- is a history that's not chronological not qualified to be the history of a place?
- history and event--what bridges the two is writing
- reverse hallucination: seeing what is not there
- part of HK's art history that is assumed by the art historical discipline as being linear and complete
- maybe it's this kind of idea that has trigged a reverse hallucination
- attn to: fragmented, incomplete history that is part of our lived experiences via: books, exhibitions, stories we are told, and stories we re-tell
- "Colourful HK" as part project of painting over books on HK history and photography
- reality of histories lost, overwritten, etc.
Eunsoo Lee (Toto)
reflects reading Ackbar Abbas' Politics of Disappearance, especially the question of architecture
every building in HK confronts imminent ruin
having studied ruins and ruination, there's a retrospective perspective, that even as you observe current phenomena, regard them in their impending destruction
- critical difference that allows for different attention and analysis
question of spatial identity; how to build when buildings are impermanent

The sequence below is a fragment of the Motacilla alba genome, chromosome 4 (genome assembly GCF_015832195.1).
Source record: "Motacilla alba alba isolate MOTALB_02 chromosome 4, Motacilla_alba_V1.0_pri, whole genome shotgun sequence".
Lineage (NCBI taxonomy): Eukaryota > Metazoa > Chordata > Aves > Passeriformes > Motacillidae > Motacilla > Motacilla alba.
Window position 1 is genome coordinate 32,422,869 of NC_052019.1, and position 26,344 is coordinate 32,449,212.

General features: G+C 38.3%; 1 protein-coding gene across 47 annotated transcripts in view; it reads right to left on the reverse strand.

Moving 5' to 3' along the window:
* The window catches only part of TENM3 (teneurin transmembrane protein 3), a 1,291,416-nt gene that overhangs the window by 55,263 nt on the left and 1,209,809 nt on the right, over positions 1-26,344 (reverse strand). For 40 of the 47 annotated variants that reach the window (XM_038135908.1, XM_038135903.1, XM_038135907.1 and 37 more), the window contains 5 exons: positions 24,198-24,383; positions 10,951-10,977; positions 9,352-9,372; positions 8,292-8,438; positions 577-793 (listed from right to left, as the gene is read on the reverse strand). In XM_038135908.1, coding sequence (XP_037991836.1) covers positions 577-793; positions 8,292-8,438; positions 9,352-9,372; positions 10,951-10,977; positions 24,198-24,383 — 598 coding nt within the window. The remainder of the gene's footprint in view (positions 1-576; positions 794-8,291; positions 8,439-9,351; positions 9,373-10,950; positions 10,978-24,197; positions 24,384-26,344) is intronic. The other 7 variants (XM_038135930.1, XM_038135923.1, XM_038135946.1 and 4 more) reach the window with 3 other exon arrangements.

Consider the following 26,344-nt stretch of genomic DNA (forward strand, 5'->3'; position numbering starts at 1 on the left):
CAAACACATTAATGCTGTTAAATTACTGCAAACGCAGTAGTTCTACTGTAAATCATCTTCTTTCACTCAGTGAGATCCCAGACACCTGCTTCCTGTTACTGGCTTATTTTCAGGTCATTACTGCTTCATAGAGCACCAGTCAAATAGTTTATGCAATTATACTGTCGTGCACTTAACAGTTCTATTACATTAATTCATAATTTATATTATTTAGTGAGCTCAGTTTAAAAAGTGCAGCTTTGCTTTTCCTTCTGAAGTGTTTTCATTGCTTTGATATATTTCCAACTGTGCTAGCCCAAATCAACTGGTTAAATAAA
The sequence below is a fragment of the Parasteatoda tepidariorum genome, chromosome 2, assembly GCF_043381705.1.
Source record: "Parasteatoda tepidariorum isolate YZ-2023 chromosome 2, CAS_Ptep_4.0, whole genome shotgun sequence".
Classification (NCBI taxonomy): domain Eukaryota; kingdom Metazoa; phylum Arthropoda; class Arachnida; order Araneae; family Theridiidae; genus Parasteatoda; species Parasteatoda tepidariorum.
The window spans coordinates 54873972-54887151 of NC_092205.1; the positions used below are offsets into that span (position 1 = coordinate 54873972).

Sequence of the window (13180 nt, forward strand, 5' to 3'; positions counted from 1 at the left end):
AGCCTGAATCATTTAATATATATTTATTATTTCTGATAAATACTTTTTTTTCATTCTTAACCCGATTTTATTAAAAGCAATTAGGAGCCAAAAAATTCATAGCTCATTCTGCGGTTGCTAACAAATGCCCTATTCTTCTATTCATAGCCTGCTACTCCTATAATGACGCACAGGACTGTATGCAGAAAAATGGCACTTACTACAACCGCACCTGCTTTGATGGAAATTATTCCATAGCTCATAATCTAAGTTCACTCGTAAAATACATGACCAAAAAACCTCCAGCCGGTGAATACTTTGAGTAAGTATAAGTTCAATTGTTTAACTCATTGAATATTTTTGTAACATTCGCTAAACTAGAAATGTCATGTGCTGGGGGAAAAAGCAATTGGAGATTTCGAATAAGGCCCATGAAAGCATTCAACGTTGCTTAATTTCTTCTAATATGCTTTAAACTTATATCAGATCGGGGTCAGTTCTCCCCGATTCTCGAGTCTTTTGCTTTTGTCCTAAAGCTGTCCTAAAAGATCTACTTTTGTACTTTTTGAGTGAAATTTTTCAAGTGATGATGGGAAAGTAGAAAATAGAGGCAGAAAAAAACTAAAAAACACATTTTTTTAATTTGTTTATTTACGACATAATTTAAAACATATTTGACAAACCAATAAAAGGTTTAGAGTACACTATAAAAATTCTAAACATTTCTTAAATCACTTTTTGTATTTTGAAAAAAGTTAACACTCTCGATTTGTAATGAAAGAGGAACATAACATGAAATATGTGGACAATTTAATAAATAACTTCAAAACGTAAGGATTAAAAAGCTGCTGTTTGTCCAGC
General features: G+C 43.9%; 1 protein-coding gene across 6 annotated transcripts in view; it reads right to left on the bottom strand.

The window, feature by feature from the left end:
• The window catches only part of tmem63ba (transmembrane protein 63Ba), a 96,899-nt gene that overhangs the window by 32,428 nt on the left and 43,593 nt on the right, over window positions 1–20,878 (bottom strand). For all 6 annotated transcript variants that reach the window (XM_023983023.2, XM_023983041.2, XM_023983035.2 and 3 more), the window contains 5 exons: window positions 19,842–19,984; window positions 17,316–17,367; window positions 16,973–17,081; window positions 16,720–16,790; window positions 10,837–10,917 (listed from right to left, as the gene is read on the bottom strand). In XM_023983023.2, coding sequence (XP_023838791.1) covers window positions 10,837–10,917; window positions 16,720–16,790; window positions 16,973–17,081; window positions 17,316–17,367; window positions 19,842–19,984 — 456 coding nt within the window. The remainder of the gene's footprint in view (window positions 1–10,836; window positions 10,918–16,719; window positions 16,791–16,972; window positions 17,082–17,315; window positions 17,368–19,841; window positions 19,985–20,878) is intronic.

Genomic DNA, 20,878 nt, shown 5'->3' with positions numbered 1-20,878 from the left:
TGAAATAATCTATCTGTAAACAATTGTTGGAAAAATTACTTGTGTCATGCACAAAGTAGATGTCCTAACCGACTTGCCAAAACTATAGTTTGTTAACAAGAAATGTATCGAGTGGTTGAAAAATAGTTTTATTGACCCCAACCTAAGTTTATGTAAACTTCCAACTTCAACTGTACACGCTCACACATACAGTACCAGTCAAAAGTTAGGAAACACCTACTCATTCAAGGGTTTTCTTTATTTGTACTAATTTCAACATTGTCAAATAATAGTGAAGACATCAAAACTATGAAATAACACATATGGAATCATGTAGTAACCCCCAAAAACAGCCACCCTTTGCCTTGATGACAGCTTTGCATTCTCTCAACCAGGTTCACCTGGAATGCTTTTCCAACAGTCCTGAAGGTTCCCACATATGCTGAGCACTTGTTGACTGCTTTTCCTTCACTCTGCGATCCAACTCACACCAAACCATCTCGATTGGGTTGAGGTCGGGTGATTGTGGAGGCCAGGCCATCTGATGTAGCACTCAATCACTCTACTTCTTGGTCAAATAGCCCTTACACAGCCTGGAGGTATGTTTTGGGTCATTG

- buildings over 50 years are classified as "highly dangerous and problematic"
preservation movements in HK are often about gentrification and eviction
looks at the Blue House and how it may be doomed to fail, despite being awarded by UNESCO for allowing existing working class to stay
threat of its demise: AA notes opportunity of post-colonial identity still throws local identity into the air
- irony of situation: appearance becomes the occasion for the disappearance of identity
while debate of use of Blue House is famous, visual representation couldn't be decided by community but instead by experts
question for poco identity does not result in a stable identity
Toto's provocation for Ackbar: comment on HK's poco'ty 20 years on, esp after yesterday's Docu-thon
- pursuing this question of local identity and poco identity; if not a stable identity, because as soon as you arrive, loses its vitality
- should we continue a perpetual search for identity; self-reflexive process is what creates vitality
Ackbar Abbas' response to the four speakers
translation doesn't give you the life of the text, but the afterlife
ruins as both decay and what's left over as one-sided development
- preservation of ruins in heritage, urban ruins, etc.; also preservation as ruins